19 Jan 2017 2:59 PM GMT
In a ruling that would have bearing on the issue of divorce granted by any entity other than courts recognised by the Constitution, the Supreme Court on Thursday said decrees granted by the ecclesiastical court, known among Christians as church courts, have no legal sanctity.The court clarified that personal laws could not override parliamentary legislations on specific subject and only...
In a ruling that would have bearing on the issue of divorce granted by any entity other than courts recognised by the Constitution, the Supreme Court on Thursday said decrees granted by the ecclesiastical court, known among Christians as church courts, have no legal sanctity.
The court clarified that personal laws could not override parliamentary legislations on specific subject and only the courts under the Indian Divorce Act established under the Indian Constitution can grant divorce for Christians.
The order will have a bearing on the batch of petitions challenging the practice of triple talaq against Muslim women pending before the apex court.
The Centre has already taken a stand against the practice, saying many Muslim countries do not follow triple talaq, as the same is against fundamental rights of Muslim women.
“The ecclesiastical courts cannot pronounce divorce for Christians. Only courts under the Indian Divorce Act established under Indian Constitution can grant divorce for Christians. The decree of divorce by church court is not valid under the law,” a bench by Chief Justice of India JS Khehar and Justice DY Chandrachud said.
It accepted the submission of the Central government’s argument that the proposition had already been settled by a 1996 judgment of the Supreme Court that Christian eccelesiastical courts have no legal sanctity.
The court dismissed a PIL filed by Bengaluru-based octogenarian Catholic advocate Clarence Pais, who had sought legal sanctity for divorce decrees granted by church courts.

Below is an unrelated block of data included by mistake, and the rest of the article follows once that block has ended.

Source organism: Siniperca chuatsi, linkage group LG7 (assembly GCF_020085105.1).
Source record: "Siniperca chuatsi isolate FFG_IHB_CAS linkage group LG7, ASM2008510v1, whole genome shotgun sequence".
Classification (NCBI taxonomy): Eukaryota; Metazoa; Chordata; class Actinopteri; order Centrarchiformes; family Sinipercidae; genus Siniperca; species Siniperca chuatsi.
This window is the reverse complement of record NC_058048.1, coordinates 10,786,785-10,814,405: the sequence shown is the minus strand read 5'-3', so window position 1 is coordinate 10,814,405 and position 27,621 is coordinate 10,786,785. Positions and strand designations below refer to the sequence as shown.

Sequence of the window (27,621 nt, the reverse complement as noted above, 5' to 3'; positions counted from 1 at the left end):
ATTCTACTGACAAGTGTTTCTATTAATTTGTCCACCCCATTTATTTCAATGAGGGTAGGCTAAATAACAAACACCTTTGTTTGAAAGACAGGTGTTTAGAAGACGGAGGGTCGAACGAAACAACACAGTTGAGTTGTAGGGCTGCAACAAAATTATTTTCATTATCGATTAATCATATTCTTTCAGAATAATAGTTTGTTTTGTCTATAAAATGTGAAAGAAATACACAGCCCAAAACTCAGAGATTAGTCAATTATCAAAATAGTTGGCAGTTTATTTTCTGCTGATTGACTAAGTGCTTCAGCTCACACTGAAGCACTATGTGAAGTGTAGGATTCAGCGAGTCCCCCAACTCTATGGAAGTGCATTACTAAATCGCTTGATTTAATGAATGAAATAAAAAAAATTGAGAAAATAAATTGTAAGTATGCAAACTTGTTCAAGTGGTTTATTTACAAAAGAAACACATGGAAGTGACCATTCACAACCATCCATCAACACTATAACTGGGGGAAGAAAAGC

Former Attorney General Soli Sorabjee, appearing for Pais, argued why the canon law decree could not be made applicable to Christians.
The court, however, clarified that ecclesiastical courts had validity in English jurisprudence, where a State religion was prevalent, but in a democratic society, there was no place or need for such courts.
It was contended that marriage and its dissolution were governed by the Church, and if it remains unrecognised, the faithful Catholic population might be guilty of bigamy under the Indian Penal Code, even after a decree of divorce has been granted by the Court.
According to the petition, hundreds of applications seeking dissolution of marriage were pending before church courts. It was further said a multitude of Catholic men had remarried after their divorce decrees were finalised by the Church clergy.
"The Code of Canon Law regulates and provides for the solemnisation of marriage by the parish priest of a church, as also declaration of nullity of marriage. The Christian Marriage Act provides for the solemnisation of marriage in a Catholic church in accordance with the provisions of the canon law and declaration of its nullity is regulated by the Code of Canon Law," the petition said.
The petitioner wanted that legal sanctity be granted to divorce granted by eccelesiastical courts on parity with oral triple talaq against Muslim women.
However, advocate MR Shamshad, who is associated with the case, told LiveLaw that today’s order may not have any bearing on the case pertaining to Muslim personal law.
“As far as procedure of divorce in Muslim personal law is concerned, the same is not covered by any of the legislative enactments. Hence, the parties are free to give effect to talaq without recourse to the court of law and that would be procedure prescribed in Islam religious text. This case today may not cover this aspect,” the lawyer said.
This article has been made possible because of financial support from Independent and Public-Spirited Media Foundation.